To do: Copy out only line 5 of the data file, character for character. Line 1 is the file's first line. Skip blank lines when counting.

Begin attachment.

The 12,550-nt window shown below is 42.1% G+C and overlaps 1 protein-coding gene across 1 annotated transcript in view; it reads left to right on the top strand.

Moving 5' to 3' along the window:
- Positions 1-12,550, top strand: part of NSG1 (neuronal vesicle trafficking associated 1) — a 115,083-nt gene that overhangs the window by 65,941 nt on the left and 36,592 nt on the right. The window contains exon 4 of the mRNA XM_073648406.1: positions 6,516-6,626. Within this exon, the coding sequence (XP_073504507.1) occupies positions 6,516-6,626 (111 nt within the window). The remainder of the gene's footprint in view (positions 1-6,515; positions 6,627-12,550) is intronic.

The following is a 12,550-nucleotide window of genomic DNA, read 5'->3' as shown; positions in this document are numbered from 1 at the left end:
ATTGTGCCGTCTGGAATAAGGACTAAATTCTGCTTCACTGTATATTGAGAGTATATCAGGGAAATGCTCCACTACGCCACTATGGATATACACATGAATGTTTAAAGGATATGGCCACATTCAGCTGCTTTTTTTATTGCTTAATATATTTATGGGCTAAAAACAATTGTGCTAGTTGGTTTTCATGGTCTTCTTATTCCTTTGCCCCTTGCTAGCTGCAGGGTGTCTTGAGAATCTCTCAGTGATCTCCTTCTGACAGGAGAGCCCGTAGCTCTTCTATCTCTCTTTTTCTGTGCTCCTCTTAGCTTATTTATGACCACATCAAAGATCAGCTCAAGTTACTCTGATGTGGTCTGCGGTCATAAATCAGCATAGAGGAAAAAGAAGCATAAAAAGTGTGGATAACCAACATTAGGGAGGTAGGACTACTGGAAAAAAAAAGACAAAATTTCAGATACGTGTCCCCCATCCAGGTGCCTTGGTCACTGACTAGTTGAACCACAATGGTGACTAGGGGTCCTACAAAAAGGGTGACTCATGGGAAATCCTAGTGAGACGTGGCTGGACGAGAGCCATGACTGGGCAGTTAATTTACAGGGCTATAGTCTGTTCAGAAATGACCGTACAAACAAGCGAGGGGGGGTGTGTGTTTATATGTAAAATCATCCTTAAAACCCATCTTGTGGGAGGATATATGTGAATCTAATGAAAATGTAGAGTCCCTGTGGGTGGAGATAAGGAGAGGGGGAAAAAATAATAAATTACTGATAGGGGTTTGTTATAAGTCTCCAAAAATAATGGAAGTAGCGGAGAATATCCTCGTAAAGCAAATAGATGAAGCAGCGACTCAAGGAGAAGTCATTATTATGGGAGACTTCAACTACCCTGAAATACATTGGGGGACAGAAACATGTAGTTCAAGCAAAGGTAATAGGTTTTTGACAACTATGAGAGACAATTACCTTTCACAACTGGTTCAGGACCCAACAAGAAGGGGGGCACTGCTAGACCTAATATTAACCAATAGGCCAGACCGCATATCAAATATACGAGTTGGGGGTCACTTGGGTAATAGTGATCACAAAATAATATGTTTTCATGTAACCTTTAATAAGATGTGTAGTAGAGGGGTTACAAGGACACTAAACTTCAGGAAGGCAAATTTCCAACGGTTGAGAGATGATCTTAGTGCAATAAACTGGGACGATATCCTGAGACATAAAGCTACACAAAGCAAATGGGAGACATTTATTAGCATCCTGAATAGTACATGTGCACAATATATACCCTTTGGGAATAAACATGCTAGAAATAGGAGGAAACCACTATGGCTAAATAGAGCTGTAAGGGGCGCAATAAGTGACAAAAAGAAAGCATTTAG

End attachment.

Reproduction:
ATTGTGCCGTCTGGAATAAGGACTAAATTCTGCTTCACTGTATATTGAGAGTATATCAGGGAAATGCTCCACTACGCCACTATGGATATACACATGAATGTTTAAAGGATATGGCCACATTCAGCTGCTTTTTTTATTGCTTAATATATTTATGGGCTAAAAACAATTGTGCTAGTTGGTTTTCATGGTCTTCTTATTCCTTTGCCCCTTGCTAGCTGCAGGGTGTCTTGAGAATCTCTCAGTGATCTCCTTCTGACAGGAGAGCCCGTAGCTCTTCTATCTCTCTTTTTCTGTGCTCCTCTTAGCTTATTTATGACCACATCAAAGATCAGCTCAAGTTACTCTGATGTGGTCTGCGGTCATAAATCAGCATAGAGGAAAAAGAAGCATAAAAAGTGTGGATAACCAACATTAGGGAGGTAGGACTACTGGAAAAAAAAAGACAAAATTTCAGATACGTGTCCCCCATCCAGGTGCCTTGGTCACTGACTAGTTGAACCACAATGGTGACTAGGGGTCCTACAAAAAGGGTGACTCATGGGAAATCCTAGTGAGACGTGGCTGGACGAGAGCCATGACTGGGCAGTTAATTTACAGGGCTATAGTCTGTTCAGAAATGACCGTACAAACAAGCGAGGGGGGGTGTGTGTTTATATGTAAAATCATCCTTAAAACCCATCTTGTGGGAGGATATATGTGAATCTAATGAAAATGTAGAGTCCCTGTGGGTGGAGATAAGGAGAGGGGGAAAAAATAATAAATTACTGATAGGGGTTTGTTATAAGTCTCCAAAAATAATGGAAGTAGCGGAGAATATCCTCGTAAAGCAAATAGATGAAGCAGCGACTCAAGGAGAAGTCATTATTATGGGAGACTTCAACTACCCTGAAATACATTGGGGGACAGAAACATGTAGTTCAAGCAAAGGTAATAGGTTTTTGACAACTATGAGAGACAATTACCTTTCACAACTGGTTCAGGACCCAACAAGAAGGGGGGCACTGCTAGACCTAATATTAACCAATAGGCCAGACCGCATATCAAATATACGAGTTGGGGGTCACTTGGGTAATAGTGATCACAAAATAATATGTTTTCATGTAACCTTTAATAAGATGTGTAGTAGAGGGGTTACAAGGACACTAAACTTCAGGAAGGCAAATTTCCAACGGTTGAGAGATGATCTTAGTGCAATAAACTGGGACGATATCCTGAGACATAAAGCTACACAAAGCAAATGGGAGACATTTATTAGCATCCTGAATAGTACATGTGCACAATATATACCCTTTGGGAATAAACATGCTAGAAATAGGAGGAAACCACTATGGCTAAATAGAGCTGTAAGGGGCGCAATAAGTGACAAAAAGAAAGCATTTAG